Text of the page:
7. biggles

    We'd love to see the new study that shows the god-hating demons r happier than anybody, Dorothy, unless you or yours conducted the fraud.

    Atheists on this forum are not smart, either. Jesus shed his blood for korn Welch to save him from the world, the flesh and the devil. [and little fvck sambo] lol

    April 15, 2013 at 11:01 pm |
    • sam stone

      "blah, blah, fvcking blah" – biggles

      April 16, 2013 at 7:13 am |
    • fintastic

      Mr Wiggles@ = 9 years old.

      April 17, 2013 at 12:51 pm |
    • faith

      feel better?

      April 18, 2013 at 1:50 am |
    • Science

      Biggles and faith

      Holy Hallucinations 35

      [youtube=http://www.youtube.com/watch?v=3XTCRdC8Dlo&w=640&h=360]

      May 2, 2013 at 5:54 am |
  8. Salero21

    No doubt about it atheism is the Full bloom of stupidity! Practical atheists are the worst of people, they're worst than wild animals. Jesus said so!

    April 15, 2013 at 9:22 pm |
    • hawaiiguest

      Awww poor salero. Your self-loathing got the better of you again? How sad it must be to be you.

      April 15, 2013 at 9:25 pm |
      • bananas

        she is lost

        October 23, 2013 at 7:47 pm |
    • sam stone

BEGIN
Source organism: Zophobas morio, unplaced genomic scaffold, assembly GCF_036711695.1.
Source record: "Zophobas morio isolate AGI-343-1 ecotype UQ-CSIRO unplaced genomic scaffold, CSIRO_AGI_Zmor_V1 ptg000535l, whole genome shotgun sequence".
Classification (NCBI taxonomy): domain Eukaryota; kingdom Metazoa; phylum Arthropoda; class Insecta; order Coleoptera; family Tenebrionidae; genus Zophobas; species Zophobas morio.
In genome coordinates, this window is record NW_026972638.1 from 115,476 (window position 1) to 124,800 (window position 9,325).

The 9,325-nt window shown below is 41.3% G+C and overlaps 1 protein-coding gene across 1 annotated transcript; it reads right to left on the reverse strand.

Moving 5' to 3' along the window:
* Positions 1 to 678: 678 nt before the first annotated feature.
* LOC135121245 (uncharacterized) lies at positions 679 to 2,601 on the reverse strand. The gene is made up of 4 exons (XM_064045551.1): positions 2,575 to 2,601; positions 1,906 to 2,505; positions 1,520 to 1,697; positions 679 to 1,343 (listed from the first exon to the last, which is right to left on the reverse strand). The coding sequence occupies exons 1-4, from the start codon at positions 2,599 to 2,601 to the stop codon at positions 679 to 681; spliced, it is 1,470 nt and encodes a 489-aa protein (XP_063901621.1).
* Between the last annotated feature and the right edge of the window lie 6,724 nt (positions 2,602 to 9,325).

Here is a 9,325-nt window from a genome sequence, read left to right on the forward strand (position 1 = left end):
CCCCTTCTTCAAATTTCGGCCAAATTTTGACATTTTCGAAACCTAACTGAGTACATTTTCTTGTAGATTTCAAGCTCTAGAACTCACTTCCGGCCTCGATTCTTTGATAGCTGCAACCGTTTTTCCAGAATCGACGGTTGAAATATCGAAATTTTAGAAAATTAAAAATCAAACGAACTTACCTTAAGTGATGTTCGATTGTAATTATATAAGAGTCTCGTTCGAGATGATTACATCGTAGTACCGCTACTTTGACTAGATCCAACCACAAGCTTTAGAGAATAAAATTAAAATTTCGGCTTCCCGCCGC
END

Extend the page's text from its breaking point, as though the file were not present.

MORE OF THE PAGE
salero: if you have the courage, take that big step to go meet jeebus

      April 16, 2013 at 7:29 am |
    • Saraswati

      "Practical atheists"?

      April 16, 2013 at 7:34 am |
  9. Tim

    The problem with atheism? Prove that there isn't something out there. I'll take agnosticism thank you

    April 15, 2013 at 8:44 pm |
    • Atheism Duality

      There are two types of atheism: One see's no evidence for any God's and thus does not believe in any. The other makes the claim that there are no Gods and cannot be any God's.

      The important difference is that the first atheist is allowing for new evidence to be presented which could alter their conclusion, but at this time see's no evidence for any God's and thus does not believe any God's exist. Some might claim this is agnosticism but it is not as an agnostic believes there may or may not be God's but we have no way of verifying it so they see no reason to commit.